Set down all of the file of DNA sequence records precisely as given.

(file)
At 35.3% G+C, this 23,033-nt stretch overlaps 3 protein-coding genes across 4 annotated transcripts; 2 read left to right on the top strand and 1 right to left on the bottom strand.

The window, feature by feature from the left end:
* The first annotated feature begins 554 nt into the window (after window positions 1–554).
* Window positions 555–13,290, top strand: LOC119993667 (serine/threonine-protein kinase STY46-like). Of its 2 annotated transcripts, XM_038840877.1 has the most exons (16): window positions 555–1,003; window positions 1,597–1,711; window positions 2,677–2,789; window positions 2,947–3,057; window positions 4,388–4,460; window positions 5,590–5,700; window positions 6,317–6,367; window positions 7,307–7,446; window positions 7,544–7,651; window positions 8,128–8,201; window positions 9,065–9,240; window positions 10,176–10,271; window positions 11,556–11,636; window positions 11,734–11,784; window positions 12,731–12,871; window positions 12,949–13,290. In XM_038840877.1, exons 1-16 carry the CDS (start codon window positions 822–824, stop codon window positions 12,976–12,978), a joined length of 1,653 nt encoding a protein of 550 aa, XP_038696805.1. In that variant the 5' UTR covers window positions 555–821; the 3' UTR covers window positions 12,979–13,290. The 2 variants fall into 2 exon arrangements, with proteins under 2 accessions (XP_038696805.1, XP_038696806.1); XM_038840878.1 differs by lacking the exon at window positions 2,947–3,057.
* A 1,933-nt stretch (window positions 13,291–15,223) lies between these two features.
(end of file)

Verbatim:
At 35.3% G+C, this 23,033-nt stretch overlaps 3 protein-coding genes across 4 annotated transcripts; 2 read left to right on the top strand and 1 right to left on the bottom strand.

The window, feature by feature from the left end:
* The first annotated feature begins 554 nt into the window (after window positions 1–554).
* Window positions 555–13,290, top strand: LOC119993667 (serine/threonine-protein kinase STY46-like). Of its 2 annotated transcripts, XM_038840877.1 has the most exons (16): window positions 555–1,003; window positions 1,597–1,711; window positions 2,677–2,789; window positions 2,947–3,057; window positions 4,388–4,460; window positions 5,590–5,700; window positions 6,317–6,367; window positions 7,307–7,446; window positions 7,544–7,651; window positions 8,128–8,201; window positions 9,065–9,240; window positions 10,176–10,271; window positions 11,556–11,636; window positions 11,734–11,784; window positions 12,731–12,871; window positions 12,949–13,290. In XM_038840877.1, exons 1-16 carry the CDS (start codon window positions 822–824, stop codon window positions 12,976–12,978), a joined length of 1,653 nt encoding a protein of 550 aa, XP_038696805.1. In that variant the 5' UTR covers window positions 555–821; the 3' UTR covers window positions 12,979–13,290. The 2 variants fall into 2 exon arrangements, with proteins under 2 accessions (XP_038696805.1, XP_038696806.1); XM_038840878.1 differs by lacking the exon at window positions 2,947–3,057.
* A 1,933-nt stretch (window positions 13,291–15,223) lies between these two features.